Its not being called the Heimlich maneuver any more. Its now known as the
But whatever you call it, Sgt. Randy Komisarcik of the Chesterton Police
Department knows how to perform it. And last month he used the abdominal
thrust to save the life of a Chesterton Middle School seventh-grader.
On Thursday the Police Commission honored Komisarcik with the departments
Lifesaving Award, presented by Police Chief Dave Cincoski.
Komisarcik is the CPDs designated school resource officer, and on Feb. 9,
while on duty at CMS, he was approached by several students who told him
that a friend of theirs was "sick and needed help," Cincoski said as he was
presenting the award.
"Sgt. Komisarcik, amidst the panic and confusion of the students around him,
was able to correctly determine that the student was not sick but was, in
fact, choking on a piece of food," Cincoski said. "Sgt. Komisarcik proceeded
to perform abdominal thrusts, otherwise known as the Heimlich maneuver, on
the student and successfully dislodged a portion of the students lunch that
was obviously too large to swallow. In the words of CMS Registered Nurse
Marie Kirchner, Sgt. Komisarciks quick response saved this students life."
"Sgt. Komisarcik would tell you that he was just doing his job," Cincoski
added. "However, no matter how well you are trained or what certifications
you have, it still takes a special person to act calmly, professionally, and
correctly at the right time."
Cincoski presented Komisarcik with a medal, a uniform pin, and a
certificate, and said that a letter of commendation would be placed in his
President Craig Stafford—also known as CMS Principal—voiced his particular
gratitude to Komisarcik. "It was something that had to be done without
panic," he said.
Perhaps the highest praise for Komisarcik, however, came from the mother of
one of three young men also honored on Thursday—for their heroism in pulling
a woman from a car only moments before it was struck by a freight train—Tawnee
Paliga. "Its ironic that Officer Randy is also being recognized tonight,"
she said. "Dustin has always looked up to him since Middle School. Youve
always been one of his inspirations."
In other business, Cincoski reported that the "financial stance of the
town"—which isnt so hot at the moment, after the Indiana Department of Local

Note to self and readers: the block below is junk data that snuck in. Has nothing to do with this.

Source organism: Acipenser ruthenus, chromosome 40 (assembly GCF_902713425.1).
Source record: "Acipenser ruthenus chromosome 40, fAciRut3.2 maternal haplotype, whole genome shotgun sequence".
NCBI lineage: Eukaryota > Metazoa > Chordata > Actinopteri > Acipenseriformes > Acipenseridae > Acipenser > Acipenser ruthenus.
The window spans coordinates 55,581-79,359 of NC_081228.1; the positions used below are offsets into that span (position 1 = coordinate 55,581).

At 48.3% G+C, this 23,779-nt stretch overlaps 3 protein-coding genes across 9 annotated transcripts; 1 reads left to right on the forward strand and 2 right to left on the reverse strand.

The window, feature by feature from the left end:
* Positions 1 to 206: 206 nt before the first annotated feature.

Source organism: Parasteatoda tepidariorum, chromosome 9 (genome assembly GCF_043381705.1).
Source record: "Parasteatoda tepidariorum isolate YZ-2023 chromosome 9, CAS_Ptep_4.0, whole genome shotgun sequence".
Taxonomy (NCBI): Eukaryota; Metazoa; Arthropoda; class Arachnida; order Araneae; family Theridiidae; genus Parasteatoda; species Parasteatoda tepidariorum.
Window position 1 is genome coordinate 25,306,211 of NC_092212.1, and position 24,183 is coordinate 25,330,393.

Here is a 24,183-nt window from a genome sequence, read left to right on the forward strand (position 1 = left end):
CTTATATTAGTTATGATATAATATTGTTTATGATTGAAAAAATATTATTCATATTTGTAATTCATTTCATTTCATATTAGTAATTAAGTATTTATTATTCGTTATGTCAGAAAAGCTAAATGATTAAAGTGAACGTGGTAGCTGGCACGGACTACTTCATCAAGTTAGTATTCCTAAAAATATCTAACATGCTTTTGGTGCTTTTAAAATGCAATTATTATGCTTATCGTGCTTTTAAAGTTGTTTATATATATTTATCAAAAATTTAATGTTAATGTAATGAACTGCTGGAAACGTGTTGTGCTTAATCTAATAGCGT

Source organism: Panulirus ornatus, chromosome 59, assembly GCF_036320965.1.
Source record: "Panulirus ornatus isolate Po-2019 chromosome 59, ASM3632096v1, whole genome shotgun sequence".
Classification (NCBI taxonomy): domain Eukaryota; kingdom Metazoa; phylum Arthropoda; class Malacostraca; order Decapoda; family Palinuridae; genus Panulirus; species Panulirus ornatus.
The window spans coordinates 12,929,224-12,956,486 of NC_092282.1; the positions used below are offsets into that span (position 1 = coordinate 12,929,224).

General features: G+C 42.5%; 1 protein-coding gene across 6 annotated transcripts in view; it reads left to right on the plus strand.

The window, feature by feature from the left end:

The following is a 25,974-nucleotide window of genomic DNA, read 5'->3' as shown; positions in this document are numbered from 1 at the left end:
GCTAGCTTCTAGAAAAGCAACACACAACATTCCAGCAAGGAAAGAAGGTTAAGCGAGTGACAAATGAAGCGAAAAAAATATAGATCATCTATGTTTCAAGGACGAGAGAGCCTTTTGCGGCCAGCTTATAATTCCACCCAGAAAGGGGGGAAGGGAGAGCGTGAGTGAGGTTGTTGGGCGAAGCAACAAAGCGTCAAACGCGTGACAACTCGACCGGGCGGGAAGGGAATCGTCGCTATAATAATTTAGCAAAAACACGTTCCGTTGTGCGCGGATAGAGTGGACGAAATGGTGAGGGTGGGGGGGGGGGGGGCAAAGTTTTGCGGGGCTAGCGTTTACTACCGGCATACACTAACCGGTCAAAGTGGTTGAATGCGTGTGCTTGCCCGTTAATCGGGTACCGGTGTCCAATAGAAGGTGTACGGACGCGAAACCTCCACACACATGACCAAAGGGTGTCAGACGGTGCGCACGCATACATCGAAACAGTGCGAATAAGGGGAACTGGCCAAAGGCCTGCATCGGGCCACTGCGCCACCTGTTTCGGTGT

Government Finance ordered $270,000 cut from the towns 2011 budget—has
forced him to put the hiring process temporarily on hold.
Cincoski, who said that he has informed all candidates of the delay, is
hoping that a new hire can be put on the departments roster sometime in July
Meanwhile, members voted 2-0, at Cincoskis recommendation, to release from
probationary status three officers promoted to sergeant last year:
Komisarcik, Det. Don Maloney, and Chris Swickard.
Cincoski also reported that he has received three letters expressing
gratitude for services rendered by CPD officers:
•From Geminus Head Start, for Det. Jamie Copollos assistance.
•From Duneland Schools Security Officer Steve Rohe, for Komisarciks help
•From Globe Star, for the response of numerous officers last month, when a
man residing on 18th Street reportedly battered his Globe Star caregiver and
fought with officers called to the scene, biting the hand of one of them.
In February the
CPD responded to 1,122 calls, filed 36 cases, filed seven felony charges and
42 misdemeanor, issued 61 citations and 122 warnings, and investigated 37
accidents with 11 injuries.
Also in February
the CPD assigned 33 juvenile cases and closed 29 of them.
service included 49 alarms, eight animal complaints, five reports of
battery, 15 disturbances, one domestic call, five reports of fraud, seven
miscellaneous juvenile complaints, six noise complaints, 10 parking
violations, six residence checks, 16 suspicious circumstances, 12 suspicious
persons, 25 suspicious vehicles, 19 thefts, 198 traffic stops, four
incidents of vandalism, and four vehicle repossessions.